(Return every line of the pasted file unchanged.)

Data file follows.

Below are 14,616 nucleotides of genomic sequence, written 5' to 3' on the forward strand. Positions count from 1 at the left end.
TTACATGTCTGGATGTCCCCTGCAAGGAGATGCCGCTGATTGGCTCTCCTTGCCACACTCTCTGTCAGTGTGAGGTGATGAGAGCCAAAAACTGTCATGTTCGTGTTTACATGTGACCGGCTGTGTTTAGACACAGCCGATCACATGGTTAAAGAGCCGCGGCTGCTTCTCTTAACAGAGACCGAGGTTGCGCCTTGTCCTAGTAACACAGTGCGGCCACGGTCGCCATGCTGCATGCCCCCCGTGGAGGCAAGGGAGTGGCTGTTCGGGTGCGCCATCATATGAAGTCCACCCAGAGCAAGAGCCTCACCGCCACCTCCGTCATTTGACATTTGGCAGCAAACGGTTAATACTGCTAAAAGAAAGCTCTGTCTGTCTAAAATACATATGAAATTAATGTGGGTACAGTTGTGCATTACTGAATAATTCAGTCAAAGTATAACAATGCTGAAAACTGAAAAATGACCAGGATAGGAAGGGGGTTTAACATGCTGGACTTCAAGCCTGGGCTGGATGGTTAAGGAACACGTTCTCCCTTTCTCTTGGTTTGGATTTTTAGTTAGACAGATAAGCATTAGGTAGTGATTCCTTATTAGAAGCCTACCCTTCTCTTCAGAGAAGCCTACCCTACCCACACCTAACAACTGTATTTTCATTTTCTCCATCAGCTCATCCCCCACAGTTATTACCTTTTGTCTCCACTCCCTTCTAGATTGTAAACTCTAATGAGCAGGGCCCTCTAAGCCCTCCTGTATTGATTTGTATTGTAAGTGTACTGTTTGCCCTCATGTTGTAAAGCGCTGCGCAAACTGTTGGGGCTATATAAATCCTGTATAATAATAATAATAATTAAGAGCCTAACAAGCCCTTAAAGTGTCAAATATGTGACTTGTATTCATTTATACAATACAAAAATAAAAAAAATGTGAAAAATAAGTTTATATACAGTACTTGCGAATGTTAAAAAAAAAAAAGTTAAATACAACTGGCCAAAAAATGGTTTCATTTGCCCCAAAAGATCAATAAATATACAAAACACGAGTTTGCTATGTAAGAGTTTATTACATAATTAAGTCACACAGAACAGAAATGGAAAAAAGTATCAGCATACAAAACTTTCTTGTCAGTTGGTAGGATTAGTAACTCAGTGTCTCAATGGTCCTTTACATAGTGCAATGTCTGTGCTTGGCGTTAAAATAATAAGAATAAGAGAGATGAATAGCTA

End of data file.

Below are 14,616 nucleotides of genomic sequence, written 5' to 3' on the forward strand. Positions count from 1 at the left end.
TTACATGTCTGGATGTCCCCTGCAAGGAGATGCCGCTGATTGGCTCTCCTTGCCACACTCTCTGTCAGTGTGAGGTGATGAGAGCCAAAAACTGTCATGTTCGTGTTTACATGTGACCGGCTGTGTTTAGACACAGCCGATCACATGGTTAAAGAGCCGCGGCTGCTTCTCTTAACAGAGACCGAGGTTGCGCCTTGTCCTAGTAACACAGTGCGGCCACGGTCGCCATGCTGCATGCCCCCCGTGGAGGCAAGGGAGTGGCTGTTCGGGTGCGCCATCATATGAAGTCCACCCAGAGCAAGAGCCTCACCGCCACCTCCGTCATTTGACATTTGGCAGCAAACGGTTAATACTGCTAAAAGAAAGCTCTGTCTGTCTAAAATACATATGAAATTAATGTGGGTACAGTTGTGCATTACTGAATAATTCAGTCAAAGTATAACAATGCTGAAAACTGAAAAATGACCAGGATAGGAAGGGGGTTTAACATGCTGGACTTCAAGCCTGGGCTGGATGGTTAAGGAACACGTTCTCCCTTTCTCTTGGTTTGGATTTTTAGTTAGACAGATAAGCATTAGGTAGTGATTCCTTATTAGAAGCCTACCCTTCTCTTCAGAGAAGCCTACCCTACCCACACCTAACAACTGTATTTTCATTTTCTCCATCAGCTCATCCCCCACAGTTATTACCTTTTGTCTCCACTCCCTTCTAGATTGTAAACTCTAATGAGCAGGGCCCTCTAAGCCCTCCTGTATTGATTTGTATTGTAAGTGTACTGTTTGCCCTCATGTTGTAAAGCGCTGCGCAAACTGTTGGGGCTATATAAATCCTGTATAATAATAATAATAATTAAGAGCCTAACAAGCCCTTAAAGTGTCAAATATGTGACTTGTATTCATTTATACAATACAAAAATAAAAAAAATGTGAAAAATAAGTTTATATACAGTACTTGCGAATGTTAAAAAAAAAAAAGTTAAATACAACTGGCCAAAAAATGGTTTCATTTGCCCCAAAAGATCAATAAATATACAAAACACGAGTTTGCTATGTAAGAGTTTATTACATAATTAAGTCACACAGAACAGAAATGGAAAAAAGTATCAGCATACAAAACTTTCTTGTCAGTTGGTAGGATTAGTAACTCAGTGTCTCAATGGTCCTTTACATAGTGCAATGTCTGTGCTTGGCGTTAAAATAATAAGAATAAGAGAGATGAATAGCTA